The Realities of Hollywood & Diversity

By: Nicole Little Bradley

 

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An annual diversity survey found that the U.S movie industry is no more diverse than it was a decade ago, and “there was no meaningful or sustained change in 2017,” for female, black or Asian directors in Hollywood

Does this surprise us?

I mean come on now. The saying “Whiter than the Oscars,” really holds true when it comes to Hollywood.

The report, commissioned by the University of Southern California Annenberg School for Communication and Journalism surveyed 1,100 films made in the last 11 years and found that just 4% were directed by women- this equates to 22 male directors hired for every woman.

Say what? Yes, 22 male directors were hired for every woman!!! Let’s hold on to our seats there is more.

The Study also found that female directors started later in their careers and ended earlier than their male counterparts, and 83.7% of women never directed a second movie, as opposed to 55.3% of men.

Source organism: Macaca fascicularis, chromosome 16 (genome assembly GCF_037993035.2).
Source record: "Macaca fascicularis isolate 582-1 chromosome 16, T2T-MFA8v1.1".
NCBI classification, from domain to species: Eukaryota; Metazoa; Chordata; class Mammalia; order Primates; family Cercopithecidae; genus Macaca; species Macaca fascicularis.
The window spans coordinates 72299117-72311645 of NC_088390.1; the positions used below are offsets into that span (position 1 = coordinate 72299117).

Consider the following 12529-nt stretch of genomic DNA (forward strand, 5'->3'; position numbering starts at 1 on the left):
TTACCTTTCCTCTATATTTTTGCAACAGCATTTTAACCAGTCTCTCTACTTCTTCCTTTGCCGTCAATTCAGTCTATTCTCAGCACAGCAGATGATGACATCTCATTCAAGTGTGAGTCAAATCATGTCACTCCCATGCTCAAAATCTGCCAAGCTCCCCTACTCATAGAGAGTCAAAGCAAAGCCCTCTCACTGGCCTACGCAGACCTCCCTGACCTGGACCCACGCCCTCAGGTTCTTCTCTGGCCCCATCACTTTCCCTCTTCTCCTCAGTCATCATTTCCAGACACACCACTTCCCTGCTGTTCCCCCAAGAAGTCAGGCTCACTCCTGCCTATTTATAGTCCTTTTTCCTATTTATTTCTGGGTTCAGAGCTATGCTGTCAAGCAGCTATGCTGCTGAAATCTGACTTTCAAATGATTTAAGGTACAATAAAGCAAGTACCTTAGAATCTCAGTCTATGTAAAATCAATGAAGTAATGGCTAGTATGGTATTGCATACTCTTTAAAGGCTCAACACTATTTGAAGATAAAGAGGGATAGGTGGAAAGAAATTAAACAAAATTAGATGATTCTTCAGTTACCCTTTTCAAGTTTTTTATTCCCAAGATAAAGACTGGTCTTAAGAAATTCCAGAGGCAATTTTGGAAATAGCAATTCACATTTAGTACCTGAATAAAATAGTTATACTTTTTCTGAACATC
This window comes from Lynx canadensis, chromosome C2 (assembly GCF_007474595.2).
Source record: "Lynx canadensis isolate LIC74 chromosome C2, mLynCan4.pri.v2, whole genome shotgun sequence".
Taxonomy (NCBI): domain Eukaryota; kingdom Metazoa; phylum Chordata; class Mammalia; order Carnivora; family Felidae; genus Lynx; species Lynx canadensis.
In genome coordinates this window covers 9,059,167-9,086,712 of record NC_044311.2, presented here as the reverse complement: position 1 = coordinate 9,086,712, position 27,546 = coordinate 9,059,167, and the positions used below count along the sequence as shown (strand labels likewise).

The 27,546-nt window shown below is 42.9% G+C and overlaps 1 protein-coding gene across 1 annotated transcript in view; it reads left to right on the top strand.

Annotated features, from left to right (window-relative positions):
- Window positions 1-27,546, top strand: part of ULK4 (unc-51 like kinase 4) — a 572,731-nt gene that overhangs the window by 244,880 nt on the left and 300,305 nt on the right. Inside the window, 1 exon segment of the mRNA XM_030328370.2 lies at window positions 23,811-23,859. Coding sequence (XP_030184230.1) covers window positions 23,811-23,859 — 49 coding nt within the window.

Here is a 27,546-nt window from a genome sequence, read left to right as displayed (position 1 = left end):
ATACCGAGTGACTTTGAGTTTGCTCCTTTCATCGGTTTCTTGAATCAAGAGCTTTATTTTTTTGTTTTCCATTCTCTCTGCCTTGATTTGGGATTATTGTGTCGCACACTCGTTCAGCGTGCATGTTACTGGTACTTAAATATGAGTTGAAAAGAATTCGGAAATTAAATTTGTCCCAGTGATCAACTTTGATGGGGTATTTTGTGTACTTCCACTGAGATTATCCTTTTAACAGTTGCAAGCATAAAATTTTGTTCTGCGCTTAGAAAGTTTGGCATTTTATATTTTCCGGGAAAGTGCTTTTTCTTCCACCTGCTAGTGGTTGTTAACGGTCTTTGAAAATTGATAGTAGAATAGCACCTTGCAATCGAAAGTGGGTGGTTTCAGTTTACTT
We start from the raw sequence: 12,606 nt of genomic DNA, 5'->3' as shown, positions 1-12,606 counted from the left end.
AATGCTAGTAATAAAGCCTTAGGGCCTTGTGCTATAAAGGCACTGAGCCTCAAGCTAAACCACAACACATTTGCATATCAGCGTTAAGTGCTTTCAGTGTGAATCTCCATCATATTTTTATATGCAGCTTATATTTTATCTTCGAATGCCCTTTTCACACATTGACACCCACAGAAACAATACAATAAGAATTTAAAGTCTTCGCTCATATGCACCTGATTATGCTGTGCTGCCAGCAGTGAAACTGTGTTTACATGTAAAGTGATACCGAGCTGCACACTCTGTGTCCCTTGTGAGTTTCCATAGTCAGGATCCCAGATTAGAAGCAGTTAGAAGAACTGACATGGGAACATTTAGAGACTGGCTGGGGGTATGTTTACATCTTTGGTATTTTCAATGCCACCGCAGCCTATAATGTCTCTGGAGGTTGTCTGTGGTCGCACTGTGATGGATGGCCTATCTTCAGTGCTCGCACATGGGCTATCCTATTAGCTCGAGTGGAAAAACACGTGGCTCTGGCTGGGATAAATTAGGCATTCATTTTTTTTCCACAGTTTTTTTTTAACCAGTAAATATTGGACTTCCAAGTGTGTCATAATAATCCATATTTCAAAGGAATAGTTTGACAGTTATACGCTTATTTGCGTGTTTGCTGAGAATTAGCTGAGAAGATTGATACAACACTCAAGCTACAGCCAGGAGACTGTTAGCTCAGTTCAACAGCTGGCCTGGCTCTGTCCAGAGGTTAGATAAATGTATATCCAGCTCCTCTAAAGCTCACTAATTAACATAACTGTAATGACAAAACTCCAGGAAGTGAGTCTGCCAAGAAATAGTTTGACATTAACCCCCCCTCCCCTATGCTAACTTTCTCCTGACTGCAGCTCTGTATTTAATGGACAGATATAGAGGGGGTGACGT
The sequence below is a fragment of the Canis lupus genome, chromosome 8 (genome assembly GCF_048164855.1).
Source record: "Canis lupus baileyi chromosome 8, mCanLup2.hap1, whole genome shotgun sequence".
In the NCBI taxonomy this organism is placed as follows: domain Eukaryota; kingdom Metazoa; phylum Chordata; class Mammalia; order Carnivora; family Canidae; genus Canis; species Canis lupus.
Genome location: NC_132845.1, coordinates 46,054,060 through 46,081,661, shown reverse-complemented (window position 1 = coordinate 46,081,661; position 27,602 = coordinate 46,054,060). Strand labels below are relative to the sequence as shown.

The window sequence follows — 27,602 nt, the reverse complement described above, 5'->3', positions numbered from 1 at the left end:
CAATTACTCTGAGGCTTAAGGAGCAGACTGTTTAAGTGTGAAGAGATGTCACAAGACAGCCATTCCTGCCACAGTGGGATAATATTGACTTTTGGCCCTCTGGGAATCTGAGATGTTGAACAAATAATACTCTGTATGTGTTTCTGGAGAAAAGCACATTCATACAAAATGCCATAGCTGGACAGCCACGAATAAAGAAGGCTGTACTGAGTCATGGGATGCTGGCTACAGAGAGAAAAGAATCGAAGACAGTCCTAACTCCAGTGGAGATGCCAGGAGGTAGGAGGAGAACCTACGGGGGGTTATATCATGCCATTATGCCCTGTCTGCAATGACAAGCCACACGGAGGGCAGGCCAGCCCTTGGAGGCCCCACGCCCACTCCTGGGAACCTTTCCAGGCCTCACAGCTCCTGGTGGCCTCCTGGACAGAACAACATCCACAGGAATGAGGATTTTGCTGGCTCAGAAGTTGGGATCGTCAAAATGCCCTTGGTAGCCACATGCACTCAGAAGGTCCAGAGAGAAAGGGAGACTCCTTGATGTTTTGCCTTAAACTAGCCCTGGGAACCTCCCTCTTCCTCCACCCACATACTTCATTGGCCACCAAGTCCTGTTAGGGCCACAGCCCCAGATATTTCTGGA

I mean do women of color have to take a stand and march on Hollywood with our picket signs to get a seat at the table? I’m thinking so.

According to Jacqueline Bobo’s book, Black Women Film and Video artists, “there is a substantial body of work created by Black women film/video makers that is overlooked not only by many distributors, but also by critical reviews and scholarly analyses, with the notable exception of those by black women scholars, have been few and far in between.  

Hollywood’s ‘female director problem’ has been the source of much dialogue over the past years, says the report’s author, Stacy L Smith. She also states, “until major media companies take concrete steps to address the biases that impede hiring, nothing will change.”

Diversity, or rather the lack thereof, should be an ongoing topic that Hollywood should be discussing until there is true change.

But, the saying “why fix it if it isn’t broke” remains so true. When it comes to diversity that means we all must look at who commissions and makes the programs.

Sources: www.Annenberg.usc.edu; www.respectability.org

 

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